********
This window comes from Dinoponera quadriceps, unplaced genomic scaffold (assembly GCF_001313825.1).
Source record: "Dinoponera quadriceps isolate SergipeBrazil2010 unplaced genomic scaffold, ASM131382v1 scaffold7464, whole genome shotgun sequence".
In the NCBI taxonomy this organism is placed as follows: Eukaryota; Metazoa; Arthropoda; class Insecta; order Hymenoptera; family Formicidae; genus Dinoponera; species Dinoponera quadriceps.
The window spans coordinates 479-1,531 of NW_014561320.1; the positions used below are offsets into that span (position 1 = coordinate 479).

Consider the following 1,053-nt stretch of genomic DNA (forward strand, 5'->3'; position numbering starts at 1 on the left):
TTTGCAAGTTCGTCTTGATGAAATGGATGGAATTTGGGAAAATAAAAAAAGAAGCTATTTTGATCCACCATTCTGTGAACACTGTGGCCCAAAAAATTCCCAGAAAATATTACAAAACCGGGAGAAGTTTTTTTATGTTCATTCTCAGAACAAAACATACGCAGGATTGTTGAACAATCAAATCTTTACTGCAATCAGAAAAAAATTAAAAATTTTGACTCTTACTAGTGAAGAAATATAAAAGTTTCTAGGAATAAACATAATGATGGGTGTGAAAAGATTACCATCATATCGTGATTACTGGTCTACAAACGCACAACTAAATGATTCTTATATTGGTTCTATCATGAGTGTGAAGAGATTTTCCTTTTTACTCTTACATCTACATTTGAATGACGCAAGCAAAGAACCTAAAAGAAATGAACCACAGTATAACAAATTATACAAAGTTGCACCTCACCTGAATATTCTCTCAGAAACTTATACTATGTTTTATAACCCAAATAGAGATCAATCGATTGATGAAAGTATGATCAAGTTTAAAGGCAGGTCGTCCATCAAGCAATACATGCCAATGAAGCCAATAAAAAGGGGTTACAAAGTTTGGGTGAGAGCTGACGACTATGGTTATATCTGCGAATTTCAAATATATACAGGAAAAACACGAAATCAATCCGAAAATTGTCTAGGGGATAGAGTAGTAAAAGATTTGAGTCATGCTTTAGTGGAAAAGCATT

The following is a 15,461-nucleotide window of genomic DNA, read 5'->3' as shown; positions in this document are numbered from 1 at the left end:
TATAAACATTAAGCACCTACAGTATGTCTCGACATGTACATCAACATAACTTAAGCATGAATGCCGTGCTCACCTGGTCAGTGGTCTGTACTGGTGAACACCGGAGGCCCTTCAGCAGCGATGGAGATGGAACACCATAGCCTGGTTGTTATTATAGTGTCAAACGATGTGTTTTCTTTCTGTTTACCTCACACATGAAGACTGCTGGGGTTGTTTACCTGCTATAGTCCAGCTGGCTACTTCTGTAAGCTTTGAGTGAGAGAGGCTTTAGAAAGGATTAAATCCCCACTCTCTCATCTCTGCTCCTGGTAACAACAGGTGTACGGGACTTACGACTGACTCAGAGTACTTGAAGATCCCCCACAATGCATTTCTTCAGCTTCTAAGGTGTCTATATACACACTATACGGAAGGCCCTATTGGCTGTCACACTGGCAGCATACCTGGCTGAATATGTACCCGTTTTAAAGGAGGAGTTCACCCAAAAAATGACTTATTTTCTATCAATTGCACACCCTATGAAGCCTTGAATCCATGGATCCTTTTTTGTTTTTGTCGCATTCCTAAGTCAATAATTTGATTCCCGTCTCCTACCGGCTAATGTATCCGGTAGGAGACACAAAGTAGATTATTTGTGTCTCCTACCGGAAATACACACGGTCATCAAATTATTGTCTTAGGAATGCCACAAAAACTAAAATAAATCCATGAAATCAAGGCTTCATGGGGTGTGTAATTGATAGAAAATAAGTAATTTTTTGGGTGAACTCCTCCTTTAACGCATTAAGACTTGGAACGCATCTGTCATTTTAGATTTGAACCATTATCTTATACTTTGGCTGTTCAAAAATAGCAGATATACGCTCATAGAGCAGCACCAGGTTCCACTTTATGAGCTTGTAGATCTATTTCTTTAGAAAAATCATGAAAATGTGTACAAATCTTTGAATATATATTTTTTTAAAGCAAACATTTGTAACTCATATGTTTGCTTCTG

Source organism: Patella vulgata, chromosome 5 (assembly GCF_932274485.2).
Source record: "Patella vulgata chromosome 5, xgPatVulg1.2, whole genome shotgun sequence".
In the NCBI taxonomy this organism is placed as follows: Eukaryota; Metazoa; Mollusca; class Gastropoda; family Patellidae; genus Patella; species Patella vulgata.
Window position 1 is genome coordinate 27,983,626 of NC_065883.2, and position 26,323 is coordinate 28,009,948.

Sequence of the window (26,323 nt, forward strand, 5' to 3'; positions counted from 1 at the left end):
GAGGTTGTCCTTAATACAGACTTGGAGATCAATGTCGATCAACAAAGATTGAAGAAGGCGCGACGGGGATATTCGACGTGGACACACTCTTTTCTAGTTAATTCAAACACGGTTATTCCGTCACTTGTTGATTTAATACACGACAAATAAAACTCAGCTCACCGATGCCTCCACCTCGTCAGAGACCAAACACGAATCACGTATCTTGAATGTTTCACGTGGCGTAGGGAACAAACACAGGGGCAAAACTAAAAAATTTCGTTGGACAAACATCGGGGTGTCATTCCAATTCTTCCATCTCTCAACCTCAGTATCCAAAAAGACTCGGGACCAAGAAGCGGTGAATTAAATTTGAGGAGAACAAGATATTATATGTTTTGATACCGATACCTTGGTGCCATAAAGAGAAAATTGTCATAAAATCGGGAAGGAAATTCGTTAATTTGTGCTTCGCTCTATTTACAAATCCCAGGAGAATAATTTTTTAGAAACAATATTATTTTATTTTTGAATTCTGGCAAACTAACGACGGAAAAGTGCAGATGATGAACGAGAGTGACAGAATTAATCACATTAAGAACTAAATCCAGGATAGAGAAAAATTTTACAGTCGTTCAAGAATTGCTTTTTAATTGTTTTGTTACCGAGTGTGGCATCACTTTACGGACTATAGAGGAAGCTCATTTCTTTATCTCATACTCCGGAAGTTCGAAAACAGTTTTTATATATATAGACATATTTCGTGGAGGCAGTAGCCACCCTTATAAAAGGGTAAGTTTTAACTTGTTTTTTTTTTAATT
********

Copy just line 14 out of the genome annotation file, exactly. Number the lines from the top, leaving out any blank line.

GAGGTTGTCCTTAATACAGACTTGGAGATCAATGTCGATCAACAAAGATTGAAGAAGGCGCGACGGGGATATTCGACGTGGACACACTCTTTTCTAGTTAATTCAAACACGGTTATTCCGTCACTTGTTGATTTAATACACGACAAATAAAACTCAGCTCACCGATGCCTCCACCTCGTCAGAGACCAAACACGAATCACGTATCTTGAATGTTTCACGTGGCGTAGGGAACAAACACAGGGGCAAAACTAAAAAATTTCGTTGGACAAACATCGGGGTGTCATTCCAATTCTTCCATCTCTCAACCTCAGTATCCAAAAAGACTCGGGACCAAGAAGCGGTGAATTAAATTTGAGGAGAACAAGATATTATATGTTTTGATACCGATACCTTGGTGCCATAAAGAGAAAATTGTCATAAAATCGGGAAGGAAATTCGTTAATTTGTGCTTCGCTCTATTTACAAATCCCAGGAGAATAATTTTTTAGAAACAATATTATTTTATTTTTGAATTCTGGCAAACTAACGACGGAAAAGTGCAGATGATGAACGAGAGTGACAGAATTAATCACATTAAGAACTAAATCCAGGATAGAGAAAAATTTTACAGTCGTTCAAGAATTGCTTTTTAATTGTTTTGTTACCGAGTGTGGCATCACTTTACGGACTATAGAGGAAGCTCATTTCTTTATCTCATACTCCGGAAGTTCGAAAACAGTTTTTATATATATAGACATATTTCGTGGAGGCAGTAGCCACCCTTATAAAAGGGTAAGTTTTAACTTGTTTTTTTTTTAATT